885 - The efficacy of gemcitabine-based chemoradiotherapy for the definitive treatment of locally-advanced bladder cancer

Date 28 September 2012
Event ESMO Congress 2012
Session Publication Only
Topics Anti-Cancer Agents & Biologic Therapy
Urothelial Cancers
Surgery and/or Radiotherapy of Cancer
Presenter Meral Kurt
Authors M. Kurt1, H. Ozturk2, S. Cetintas3, E. Kurt4, L. Ozkan3
  • 1Radiation Oncology, Uludag University School of Medicine, 16059 - BURSA/TR
  • 2Radiation Oncology, Yunus Emre Hastahanesi, Eskisehir/TR
  • 3Radiation Oncology, Uludag University, Bursa/TR
  • 4Medical Oncology, Uludag University, BURSA/TR



The aim of the present study was to investigate the efficacy and the tolerability of gemcitabine-based chemoradiotherapy (CRT) for the definitive treatment of locally-advanced bladder cancer.


Patients with the diagnosis of locally-advanced, transitional cell bladder cancer, who had been treated with gemcitabine-based CRT at the Radiation Oncology department of the Uludag University between January 2005 and January 2009, were enrolled in this retrospective analysis. After maximal transurethral resection of tumor, three-dimensional radiotherapy (RT) was administered at an initial dose of 45 Gy to the primary tumor site plus regional lymphatics followed by a 20 Gy boost to the whole bladder with additional 2 cm margins (1.8 Gy daily fractions, five days a week). All patients received weekly gemcitabine at a dose of 350 mg/m2 on Mondays during the course of RT. Response evaluations were performed every three months by systoscopic examinations and appropriate radiologic studies.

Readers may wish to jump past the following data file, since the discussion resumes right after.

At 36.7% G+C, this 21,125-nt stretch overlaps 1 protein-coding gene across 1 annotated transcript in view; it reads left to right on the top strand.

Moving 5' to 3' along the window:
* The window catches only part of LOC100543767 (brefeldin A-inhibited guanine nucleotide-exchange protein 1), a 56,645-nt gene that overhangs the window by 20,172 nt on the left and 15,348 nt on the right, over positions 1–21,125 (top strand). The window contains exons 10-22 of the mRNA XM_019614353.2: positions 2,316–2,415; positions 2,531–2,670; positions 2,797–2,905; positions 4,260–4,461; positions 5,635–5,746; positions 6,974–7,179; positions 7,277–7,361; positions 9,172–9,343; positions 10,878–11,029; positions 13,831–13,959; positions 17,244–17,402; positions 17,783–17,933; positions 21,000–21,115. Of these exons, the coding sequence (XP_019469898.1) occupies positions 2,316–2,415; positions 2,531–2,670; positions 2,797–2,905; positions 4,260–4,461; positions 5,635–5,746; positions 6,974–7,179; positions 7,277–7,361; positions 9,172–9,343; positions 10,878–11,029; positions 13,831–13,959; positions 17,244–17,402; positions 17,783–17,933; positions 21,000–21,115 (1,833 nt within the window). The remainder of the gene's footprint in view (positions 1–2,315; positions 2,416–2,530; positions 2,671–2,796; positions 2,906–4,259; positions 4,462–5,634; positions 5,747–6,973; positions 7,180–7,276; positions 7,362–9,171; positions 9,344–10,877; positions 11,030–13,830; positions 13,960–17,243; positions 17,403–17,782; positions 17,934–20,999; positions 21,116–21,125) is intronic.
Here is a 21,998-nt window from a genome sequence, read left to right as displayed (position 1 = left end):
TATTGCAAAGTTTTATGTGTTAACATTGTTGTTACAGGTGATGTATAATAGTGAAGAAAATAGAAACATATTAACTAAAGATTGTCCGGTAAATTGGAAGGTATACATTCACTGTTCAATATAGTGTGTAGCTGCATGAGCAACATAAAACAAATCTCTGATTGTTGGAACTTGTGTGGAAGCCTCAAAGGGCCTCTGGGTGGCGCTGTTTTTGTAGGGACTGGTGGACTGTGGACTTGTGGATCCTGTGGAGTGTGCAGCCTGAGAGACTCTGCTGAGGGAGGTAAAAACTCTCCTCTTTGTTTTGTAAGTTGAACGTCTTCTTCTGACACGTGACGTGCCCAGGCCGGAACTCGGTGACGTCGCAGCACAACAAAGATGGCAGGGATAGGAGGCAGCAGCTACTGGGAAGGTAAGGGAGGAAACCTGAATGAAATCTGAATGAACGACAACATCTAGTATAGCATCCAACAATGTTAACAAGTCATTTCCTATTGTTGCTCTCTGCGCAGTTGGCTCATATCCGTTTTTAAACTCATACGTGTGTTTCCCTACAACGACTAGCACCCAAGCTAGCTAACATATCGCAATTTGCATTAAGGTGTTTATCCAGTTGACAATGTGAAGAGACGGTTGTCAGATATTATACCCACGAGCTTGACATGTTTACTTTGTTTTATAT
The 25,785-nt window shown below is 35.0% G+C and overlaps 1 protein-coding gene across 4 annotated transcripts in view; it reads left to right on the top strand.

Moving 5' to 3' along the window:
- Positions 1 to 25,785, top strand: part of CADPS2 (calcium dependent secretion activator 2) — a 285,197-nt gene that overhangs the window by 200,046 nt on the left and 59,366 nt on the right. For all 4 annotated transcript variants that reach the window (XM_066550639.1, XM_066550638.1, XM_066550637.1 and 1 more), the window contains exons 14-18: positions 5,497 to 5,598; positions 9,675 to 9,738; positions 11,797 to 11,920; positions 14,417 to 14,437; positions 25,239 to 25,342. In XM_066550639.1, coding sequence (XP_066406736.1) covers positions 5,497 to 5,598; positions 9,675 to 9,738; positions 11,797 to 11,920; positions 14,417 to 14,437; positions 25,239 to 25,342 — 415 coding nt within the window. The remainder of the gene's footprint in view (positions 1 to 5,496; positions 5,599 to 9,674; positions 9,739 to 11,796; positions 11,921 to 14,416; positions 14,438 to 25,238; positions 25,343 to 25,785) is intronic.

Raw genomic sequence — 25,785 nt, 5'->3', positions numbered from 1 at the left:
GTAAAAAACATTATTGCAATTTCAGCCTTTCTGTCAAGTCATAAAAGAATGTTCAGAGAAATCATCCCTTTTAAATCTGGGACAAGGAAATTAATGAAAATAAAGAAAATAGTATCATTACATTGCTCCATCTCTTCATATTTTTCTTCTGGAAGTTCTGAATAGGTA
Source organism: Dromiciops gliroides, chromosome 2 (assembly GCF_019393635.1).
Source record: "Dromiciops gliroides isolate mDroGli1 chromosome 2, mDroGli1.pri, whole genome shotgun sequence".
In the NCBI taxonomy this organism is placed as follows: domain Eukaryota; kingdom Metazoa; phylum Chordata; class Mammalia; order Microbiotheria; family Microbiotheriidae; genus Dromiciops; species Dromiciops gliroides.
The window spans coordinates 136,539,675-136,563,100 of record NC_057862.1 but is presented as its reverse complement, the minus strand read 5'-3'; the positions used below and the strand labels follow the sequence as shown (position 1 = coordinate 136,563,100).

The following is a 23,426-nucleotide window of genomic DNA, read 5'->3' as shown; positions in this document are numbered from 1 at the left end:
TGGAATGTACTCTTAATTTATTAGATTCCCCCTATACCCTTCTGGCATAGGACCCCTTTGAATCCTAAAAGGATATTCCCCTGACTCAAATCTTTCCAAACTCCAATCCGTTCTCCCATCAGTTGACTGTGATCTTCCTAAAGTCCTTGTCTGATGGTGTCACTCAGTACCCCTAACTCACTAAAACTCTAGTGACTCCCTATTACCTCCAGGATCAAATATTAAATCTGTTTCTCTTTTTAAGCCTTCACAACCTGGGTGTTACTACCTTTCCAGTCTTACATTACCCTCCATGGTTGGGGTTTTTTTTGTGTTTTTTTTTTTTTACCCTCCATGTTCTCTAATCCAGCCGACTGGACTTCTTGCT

A total of 20 patients were entered into the study. There were 18 male and 2 female with a median age of 72 (range: 40–78). The median disease-free survival was 35,0 ± 8,2 months (95% CI: 18,7–51,2), and the median overall survival was 37,0 ± 4,4 (95% CI: 28,3–45,7). Acute treatment-related grade ¾ hematologic toxicities were seen in 4 patients (20%). Although 3 patients (15%) exhibited grade ½ gastrointestinal toxicities, there were no grade ¾ non-hematologic toxicities.


Gemcitabine-based definitive CRT seems to be effective and tolerable treatment option for the treatment of locally-advanced bladder cancer.


All authors have declared no conflicts of interest.